Nov 18, 2020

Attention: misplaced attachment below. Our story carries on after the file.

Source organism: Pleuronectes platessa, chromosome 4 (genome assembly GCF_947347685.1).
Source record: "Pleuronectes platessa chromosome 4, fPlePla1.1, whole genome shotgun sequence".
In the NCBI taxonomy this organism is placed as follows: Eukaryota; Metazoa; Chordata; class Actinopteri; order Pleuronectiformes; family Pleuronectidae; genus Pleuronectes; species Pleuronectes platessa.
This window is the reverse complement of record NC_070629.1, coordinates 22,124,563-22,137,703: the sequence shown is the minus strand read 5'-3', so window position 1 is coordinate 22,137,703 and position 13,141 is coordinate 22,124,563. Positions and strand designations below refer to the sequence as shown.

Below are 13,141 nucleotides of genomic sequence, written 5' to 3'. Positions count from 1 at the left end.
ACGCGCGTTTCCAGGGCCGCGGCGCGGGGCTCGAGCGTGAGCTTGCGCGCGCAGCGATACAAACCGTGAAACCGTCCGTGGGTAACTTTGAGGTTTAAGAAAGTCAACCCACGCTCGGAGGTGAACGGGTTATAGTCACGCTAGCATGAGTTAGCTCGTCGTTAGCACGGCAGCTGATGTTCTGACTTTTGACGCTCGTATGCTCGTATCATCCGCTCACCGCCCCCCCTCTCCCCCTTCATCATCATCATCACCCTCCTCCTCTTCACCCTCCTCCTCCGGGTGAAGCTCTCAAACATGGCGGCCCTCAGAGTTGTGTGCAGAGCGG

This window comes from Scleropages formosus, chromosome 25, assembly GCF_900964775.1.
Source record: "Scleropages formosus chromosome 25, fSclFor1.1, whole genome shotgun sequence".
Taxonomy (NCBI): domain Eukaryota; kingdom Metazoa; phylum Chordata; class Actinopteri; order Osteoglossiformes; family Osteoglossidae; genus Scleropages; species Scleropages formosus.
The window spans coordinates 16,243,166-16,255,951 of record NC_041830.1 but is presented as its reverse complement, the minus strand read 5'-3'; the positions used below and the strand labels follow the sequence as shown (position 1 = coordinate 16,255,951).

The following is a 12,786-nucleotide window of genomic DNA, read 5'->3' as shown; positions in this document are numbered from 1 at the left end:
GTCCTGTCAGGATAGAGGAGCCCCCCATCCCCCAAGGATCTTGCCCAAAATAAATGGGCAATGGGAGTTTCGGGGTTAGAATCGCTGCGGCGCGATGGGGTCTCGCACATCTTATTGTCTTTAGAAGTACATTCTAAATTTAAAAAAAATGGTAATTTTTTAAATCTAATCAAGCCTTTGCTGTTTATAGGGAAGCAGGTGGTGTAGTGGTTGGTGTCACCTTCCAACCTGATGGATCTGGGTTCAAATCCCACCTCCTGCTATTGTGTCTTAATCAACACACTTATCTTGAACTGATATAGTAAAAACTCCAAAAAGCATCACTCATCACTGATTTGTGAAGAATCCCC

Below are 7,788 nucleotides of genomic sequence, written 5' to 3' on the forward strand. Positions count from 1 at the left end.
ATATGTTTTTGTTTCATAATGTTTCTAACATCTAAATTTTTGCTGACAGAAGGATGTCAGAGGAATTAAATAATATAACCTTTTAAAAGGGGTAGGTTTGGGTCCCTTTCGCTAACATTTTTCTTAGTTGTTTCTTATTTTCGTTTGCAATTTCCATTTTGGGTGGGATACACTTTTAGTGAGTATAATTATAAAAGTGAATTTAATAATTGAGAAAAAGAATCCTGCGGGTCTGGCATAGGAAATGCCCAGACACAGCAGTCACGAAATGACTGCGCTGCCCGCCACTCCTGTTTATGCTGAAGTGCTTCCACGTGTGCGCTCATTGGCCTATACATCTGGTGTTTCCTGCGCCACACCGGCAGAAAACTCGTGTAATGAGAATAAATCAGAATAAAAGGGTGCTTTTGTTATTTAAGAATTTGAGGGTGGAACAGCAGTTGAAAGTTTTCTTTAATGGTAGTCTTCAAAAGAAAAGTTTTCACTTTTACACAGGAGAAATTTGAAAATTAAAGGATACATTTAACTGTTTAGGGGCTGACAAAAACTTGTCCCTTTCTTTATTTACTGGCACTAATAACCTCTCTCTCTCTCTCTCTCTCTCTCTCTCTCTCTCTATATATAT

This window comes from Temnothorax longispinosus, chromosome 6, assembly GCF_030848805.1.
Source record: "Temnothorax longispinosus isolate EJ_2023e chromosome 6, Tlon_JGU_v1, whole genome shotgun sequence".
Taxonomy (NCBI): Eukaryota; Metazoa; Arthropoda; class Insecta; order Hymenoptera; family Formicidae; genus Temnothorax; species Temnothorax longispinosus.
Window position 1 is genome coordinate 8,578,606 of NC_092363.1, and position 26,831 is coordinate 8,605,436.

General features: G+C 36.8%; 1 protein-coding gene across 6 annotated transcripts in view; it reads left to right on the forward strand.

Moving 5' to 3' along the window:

Dr. Namandjé Bumpus is the E.K. Marshall and Thomas H. Maren Professor and Chair of the Department of Pharmacology and Molecular Sciences at the Johns Hopkins University School of Medicine. She is the first Black woman to ever chair a department at the Johns Hopkins University School of Medicine. She joined the faculty at Hopkins in 2010. Dr. Bumpus earned a BA in biology at Occidental College in 2003. She then went on to complete a PhD in pharmacology at the University of Michigan in 2007 and a postdoctoral fellowship in molecular and experimental medicine at The Scripps Research Institute in La Jolla, CA in 2010. Dr. Bumpus’ laboratory focuses on defining mechanisms that underlie inter-individual differences in drug outcomes. She is internationally recognized for her contributions to the development of drugs to treat and prevent HIV infection. Her many honors include the Leon I. Goldberg Award from the American Society for Clinical Pharmacology and Therapeutics, the James Gillette Award from the International Society for the Study of Xenobiotics, the John J. Abel Award in Pharmacology from the American Society for Pharmacology and Experimental Therapeutics and the Presidential Early Career Award for Scientists and Engineers awarded by the Obama administration.